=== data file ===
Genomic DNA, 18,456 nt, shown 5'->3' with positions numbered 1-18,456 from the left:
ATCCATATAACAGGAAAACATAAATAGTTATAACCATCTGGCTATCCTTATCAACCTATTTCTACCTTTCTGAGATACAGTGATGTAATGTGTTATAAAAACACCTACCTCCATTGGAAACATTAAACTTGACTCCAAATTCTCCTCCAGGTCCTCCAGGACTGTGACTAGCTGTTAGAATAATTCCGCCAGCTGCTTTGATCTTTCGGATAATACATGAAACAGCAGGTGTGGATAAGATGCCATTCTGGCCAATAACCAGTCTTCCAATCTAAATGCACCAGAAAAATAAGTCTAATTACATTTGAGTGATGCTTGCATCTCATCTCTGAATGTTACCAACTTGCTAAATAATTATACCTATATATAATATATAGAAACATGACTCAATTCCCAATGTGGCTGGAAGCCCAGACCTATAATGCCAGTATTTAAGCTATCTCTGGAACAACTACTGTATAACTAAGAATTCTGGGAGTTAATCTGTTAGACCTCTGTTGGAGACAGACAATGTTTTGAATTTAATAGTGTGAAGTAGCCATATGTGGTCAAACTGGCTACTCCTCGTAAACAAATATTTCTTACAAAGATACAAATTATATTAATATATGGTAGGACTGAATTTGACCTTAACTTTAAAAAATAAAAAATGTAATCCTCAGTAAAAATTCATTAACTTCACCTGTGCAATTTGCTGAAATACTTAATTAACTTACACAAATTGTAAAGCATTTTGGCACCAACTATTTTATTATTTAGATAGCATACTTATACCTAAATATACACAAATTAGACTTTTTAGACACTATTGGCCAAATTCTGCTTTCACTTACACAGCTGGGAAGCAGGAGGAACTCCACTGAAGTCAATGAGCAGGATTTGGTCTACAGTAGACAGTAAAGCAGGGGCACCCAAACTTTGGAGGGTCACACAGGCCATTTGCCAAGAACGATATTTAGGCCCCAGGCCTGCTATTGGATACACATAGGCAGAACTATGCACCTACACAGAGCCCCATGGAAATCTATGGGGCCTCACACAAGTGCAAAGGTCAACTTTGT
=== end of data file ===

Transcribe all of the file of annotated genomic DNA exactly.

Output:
Genomic DNA, 18,456 nt, shown 5'->3' with positions numbered 1-18,456 from the left:
ATCCATATAACAGGAAAACATAAATAGTTATAACCATCTGGCTATCCTTATCAACCTATTTCTACCTTTCTGAGATACAGTGATGTAATGTGTTATAAAAACACCTACCTCCATTGGAAACATTAAACTTGACTCCAAATTCTCCTCCAGGTCCTCCAGGACTGTGACTAGCTGTTAGAATAATTCCGCCAGCTGCTTTGATCTTTCGGATAATACATGAAACAGCAGGTGTGGATAAGATGCCATTCTGGCCAATAACCAGTCTTCCAATCTAAATGCACCAGAAAAATAAGTCTAATTACATTTGAGTGATGCTTGCATCTCATCTCTGAATGTTACCAACTTGCTAAATAATTATACCTATATATAATATATAGAAACATGACTCAATTCCCAATGTGGCTGGAAGCCCAGACCTATAATGCCAGTATTTAAGCTATCTCTGGAACAACTACTGTATAACTAAGAATTCTGGGAGTTAATCTGTTAGACCTCTGTTGGAGACAGACAATGTTTTGAATTTAATAGTGTGAAGTAGCCATATGTGGTCAAACTGGCTACTCCTCGTAAACAAATATTTCTTACAAAGATACAAATTATATTAATATATGGTAGGACTGAATTTGACCTTAACTTTAAAAAATAAAAAATGTAATCCTCAGTAAAAATTCATTAACTTCACCTGTGCAATTTGCTGAAATACTTAATTAACTTACACAAATTGTAAAGCATTTTGGCACCAACTATTTTATTATTTAGATAGCATACTTATACCTAAATATACACAAATTAGACTTTTTAGACACTATTGGCCAAATTCTGCTTTCACTTACACAGCTGGGAAGCAGGAGGAACTCCACTGAAGTCAATGAGCAGGATTTGGTCTACAGTAGACAGTAAAGCAGGGGCACCCAAACTTTGGAGGGTCACACAGGCCATTTGCCAAGAACGATATTTAGGCCCCAGGCCTGCTATTGGATACACATAGGCAGAACTATGCACCTACACAGAGCCCCATGGAAATCTATGGGGCCTCACACAAGTGCAAAGGTCAACTTTGT